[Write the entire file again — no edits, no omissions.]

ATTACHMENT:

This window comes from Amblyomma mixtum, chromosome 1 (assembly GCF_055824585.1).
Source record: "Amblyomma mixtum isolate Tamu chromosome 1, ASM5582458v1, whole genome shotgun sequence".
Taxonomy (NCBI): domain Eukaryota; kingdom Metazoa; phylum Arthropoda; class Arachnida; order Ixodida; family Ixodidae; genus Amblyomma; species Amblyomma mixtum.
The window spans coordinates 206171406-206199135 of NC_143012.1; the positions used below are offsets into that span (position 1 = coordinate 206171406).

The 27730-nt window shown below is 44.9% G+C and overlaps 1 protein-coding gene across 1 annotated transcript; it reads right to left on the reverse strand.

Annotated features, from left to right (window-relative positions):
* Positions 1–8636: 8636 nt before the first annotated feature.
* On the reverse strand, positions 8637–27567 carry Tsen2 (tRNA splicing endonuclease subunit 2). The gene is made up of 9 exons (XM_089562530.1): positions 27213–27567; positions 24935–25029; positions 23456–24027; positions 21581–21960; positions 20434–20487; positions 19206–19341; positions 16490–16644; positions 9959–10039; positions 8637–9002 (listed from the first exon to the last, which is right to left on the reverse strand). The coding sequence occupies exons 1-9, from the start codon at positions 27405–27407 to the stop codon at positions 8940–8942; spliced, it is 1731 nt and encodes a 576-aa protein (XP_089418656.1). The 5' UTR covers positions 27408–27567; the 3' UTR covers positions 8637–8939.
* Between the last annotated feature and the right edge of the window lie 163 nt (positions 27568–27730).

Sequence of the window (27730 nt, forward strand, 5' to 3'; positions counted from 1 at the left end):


This window comes from Amblyomma mixtum, chromosome 1 (assembly GCF_055824585.1).
Source record: "Amblyomma mixtum isolate Tamu chromosome 1, ASM5582458v1, whole genome shotgun sequence".
Taxonomy (NCBI): domain Eukaryota; kingdom Metazoa; phylum Arthropoda; class Arachnida; order Ixodida; family Ixodidae; genus Amblyomma; species Amblyomma mixtum.
The window spans coordinates 206171406-206199135 of NC_143012.1; the positions used below are offsets into that span (position 1 = coordinate 206171406).

The 27730-nt window shown below is 44.9% G+C and overlaps 1 protein-coding gene across 1 annotated transcript; it reads right to left on the reverse strand.

Annotated features, from left to right (window-relative positions):
* Positions 1–8636: 8636 nt before the first annotated feature.
* On the reverse strand, positions 8637–27567 carry Tsen2 (tRNA splicing endonuclease subunit 2). The gene is made up of 9 exons (XM_089562530.1): positions 27213–27567; positions 24935–25029; positions 23456–24027; positions 21581–21960; positions 20434–20487; positions 19206–19341; positions 16490–16644; positions 9959–10039; positions 8637–9002 (listed from the first exon to the last, which is right to left on the reverse strand). The coding sequence occupies exons 1-9, from the start codon at positions 27405–27407 to the stop codon at positions 8940–8942; spliced, it is 1731 nt and encodes a 576-aa protein (XP_089418656.1). The 5' UTR covers positions 27408–27567; the 3' UTR covers positions 8637–8939.
* Between the last annotated feature and the right edge of the window lie 163 nt (positions 27568–27730).

Sequence of the window (27730 nt, forward strand, 5' to 3'; positions counted from 1 at the left end):